. . . The way the story’s told here, the TPP is a plaything of US corporate interests hell-bent on imposing the very worst of American imperialist views on such important principles as the ownership of patents and copyright, at the expense of supposedly “weak” negotiators like New Zealand.
The implication is that the US political-industrial machine is driving this outcome not just inexorably, but inevitably to a conclusion that will only benefit existing corporate power.
But if that’s really the case, why is it that hardly a day passes without coverage in the US media of the mounting trouble that US President Barack Obama faces in getting the permission he needs from Congress and the Senate to agree to a TPP-style deal?
If anything, the political dynamic in the US indicates that vast economy is becoming more instinctively protectionist and unwilling to grant the “fast-track” legislation required to allow the US to be a nimble participant in the TPP negotiations. They now involve 13 trading nations around the Pacific Rim, and perhaps a 14th if South Korea is allowed to join too.
In the last fortnight, Obama has lost support for fast-track legislation from the Democrat Leader of the Senate Majority, Harry Reid, but a swathe of other leading Democrats. On the Republican side, where liberal sentiment towards global trade might have been expected to reign, hard-right Tea Party-ites have further eroded support for free trade.
Indeed, no US President has managed to secure fast-track legislation since 2002. Efforts since 2007 by both the George W Bush and Obama administrations to renew fast-track authority have foundered to date.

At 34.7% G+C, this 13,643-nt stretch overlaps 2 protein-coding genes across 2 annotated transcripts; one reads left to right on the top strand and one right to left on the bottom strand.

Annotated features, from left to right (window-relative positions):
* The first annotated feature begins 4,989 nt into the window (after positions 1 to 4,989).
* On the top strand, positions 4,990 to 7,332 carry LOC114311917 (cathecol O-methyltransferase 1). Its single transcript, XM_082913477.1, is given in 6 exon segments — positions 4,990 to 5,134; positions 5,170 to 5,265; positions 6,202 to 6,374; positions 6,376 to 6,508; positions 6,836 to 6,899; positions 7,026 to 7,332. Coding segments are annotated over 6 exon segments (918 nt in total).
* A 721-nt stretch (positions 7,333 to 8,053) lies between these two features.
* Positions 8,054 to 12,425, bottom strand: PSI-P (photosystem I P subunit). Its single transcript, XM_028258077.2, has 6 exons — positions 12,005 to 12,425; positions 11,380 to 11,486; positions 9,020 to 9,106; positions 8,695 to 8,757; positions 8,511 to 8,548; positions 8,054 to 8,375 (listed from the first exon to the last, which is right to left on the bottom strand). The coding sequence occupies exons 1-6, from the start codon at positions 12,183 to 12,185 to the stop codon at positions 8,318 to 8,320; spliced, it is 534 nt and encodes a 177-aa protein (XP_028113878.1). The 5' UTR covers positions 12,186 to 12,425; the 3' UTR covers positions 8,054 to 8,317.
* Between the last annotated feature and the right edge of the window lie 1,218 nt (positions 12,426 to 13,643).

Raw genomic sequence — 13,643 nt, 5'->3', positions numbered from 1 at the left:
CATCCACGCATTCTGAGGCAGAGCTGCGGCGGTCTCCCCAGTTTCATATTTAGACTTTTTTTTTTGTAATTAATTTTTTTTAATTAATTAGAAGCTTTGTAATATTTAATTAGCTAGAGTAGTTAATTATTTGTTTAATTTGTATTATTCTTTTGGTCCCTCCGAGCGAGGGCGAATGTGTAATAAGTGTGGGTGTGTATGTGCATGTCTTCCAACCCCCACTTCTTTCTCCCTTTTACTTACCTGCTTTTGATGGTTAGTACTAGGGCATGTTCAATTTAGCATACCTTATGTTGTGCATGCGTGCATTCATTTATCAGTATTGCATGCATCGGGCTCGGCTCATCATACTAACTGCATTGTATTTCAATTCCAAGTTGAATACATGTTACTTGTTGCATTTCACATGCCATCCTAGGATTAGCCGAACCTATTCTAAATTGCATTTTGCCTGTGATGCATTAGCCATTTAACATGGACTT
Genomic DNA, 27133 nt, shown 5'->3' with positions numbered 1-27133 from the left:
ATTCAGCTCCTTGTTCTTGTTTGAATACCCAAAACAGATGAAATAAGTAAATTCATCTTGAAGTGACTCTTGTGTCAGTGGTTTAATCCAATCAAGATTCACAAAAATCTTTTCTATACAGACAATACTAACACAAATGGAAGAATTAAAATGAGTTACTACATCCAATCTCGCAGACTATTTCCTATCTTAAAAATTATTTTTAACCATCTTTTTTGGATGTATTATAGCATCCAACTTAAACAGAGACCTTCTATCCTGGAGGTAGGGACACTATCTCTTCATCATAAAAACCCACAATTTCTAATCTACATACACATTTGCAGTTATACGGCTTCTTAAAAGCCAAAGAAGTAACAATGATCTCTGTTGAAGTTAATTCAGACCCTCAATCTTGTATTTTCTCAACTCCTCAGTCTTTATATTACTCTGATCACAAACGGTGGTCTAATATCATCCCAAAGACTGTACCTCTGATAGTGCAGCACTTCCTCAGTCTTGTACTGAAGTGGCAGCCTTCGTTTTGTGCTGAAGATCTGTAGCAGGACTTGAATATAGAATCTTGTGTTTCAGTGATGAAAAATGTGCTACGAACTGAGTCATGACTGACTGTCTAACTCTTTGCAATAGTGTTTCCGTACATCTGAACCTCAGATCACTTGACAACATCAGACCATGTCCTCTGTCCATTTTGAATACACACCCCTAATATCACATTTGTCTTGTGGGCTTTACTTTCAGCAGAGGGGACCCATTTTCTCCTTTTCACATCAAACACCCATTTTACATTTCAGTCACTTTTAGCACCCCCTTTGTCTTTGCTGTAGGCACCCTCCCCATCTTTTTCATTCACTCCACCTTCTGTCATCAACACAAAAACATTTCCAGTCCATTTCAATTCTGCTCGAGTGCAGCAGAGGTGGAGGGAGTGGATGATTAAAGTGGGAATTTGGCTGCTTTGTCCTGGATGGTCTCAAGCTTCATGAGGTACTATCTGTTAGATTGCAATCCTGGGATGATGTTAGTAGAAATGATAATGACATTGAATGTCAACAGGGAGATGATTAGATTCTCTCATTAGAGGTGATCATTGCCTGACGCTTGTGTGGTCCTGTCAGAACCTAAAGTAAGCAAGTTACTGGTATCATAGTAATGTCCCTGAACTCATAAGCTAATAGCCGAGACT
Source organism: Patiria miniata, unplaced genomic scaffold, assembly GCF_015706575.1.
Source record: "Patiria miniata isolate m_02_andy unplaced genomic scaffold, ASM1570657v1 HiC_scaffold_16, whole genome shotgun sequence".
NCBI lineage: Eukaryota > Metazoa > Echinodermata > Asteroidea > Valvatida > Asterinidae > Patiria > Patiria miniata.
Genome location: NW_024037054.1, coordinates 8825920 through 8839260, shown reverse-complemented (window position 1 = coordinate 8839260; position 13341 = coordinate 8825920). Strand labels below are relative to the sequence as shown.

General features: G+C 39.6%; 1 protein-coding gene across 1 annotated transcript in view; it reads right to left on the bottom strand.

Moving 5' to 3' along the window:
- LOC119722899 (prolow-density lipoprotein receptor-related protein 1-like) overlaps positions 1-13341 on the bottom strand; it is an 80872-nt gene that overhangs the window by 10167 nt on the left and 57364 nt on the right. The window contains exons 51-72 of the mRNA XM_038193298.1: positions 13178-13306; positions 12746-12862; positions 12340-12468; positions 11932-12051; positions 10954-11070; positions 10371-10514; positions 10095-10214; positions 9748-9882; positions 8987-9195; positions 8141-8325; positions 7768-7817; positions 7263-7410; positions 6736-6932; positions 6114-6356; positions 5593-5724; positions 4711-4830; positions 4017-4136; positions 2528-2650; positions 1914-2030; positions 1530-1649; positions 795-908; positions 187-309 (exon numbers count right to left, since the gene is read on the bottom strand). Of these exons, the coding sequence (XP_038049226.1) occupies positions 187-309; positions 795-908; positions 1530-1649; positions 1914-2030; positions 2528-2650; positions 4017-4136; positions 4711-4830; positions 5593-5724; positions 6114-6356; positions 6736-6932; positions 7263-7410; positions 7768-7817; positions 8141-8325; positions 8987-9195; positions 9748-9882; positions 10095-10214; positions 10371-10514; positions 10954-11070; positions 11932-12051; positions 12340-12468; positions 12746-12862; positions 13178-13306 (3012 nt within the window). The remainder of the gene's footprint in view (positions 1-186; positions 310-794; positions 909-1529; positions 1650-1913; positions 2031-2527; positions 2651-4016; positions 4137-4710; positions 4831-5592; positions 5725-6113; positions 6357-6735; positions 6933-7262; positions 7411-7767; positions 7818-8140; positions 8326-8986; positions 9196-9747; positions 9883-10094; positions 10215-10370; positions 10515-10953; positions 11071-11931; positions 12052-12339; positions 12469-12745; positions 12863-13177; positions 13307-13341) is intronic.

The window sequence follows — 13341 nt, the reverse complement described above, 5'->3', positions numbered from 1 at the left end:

So if TPP’s most ardent critic in New Zealand, University of Auckland law professor Jane Kelsey, is right and the Pacific Rim trade deal is a stitch-up between evil US corporate interests and its puppets on Capitol Hill, then clearly the puppet-masters are doing a pretty crappy job.
The recent Wiki-Leaked documents from TPP negotiations suggest much the same thing. They show the US on the backfoot on many of the most contentious intellectual property and environmental issues.
Recent US media reporting suggests the US is facing opposition to proposed environmental safeguards that developing economies regard as trade barriers dressed up as principle.
If anyone is succeeding on Capitol Hill at present, it would seem to be American trade unions, who would much rather kick TPP negotiations beyond the 2014 mid-term US elections later this year because they fear trade liberalisation will cost the Democrats votes. . .
New Zealand has much to gain and little to lose from the TPP thanks to already being an open economy with few restrictions on trade.
Heavily protected sectors in other countries will have to undergo the adjustment to a more liberal trading environment. But any short-term pain will be worth the long term gains for producers, consumers and taxpayers who pay a high price for tariffs and other trade barriers.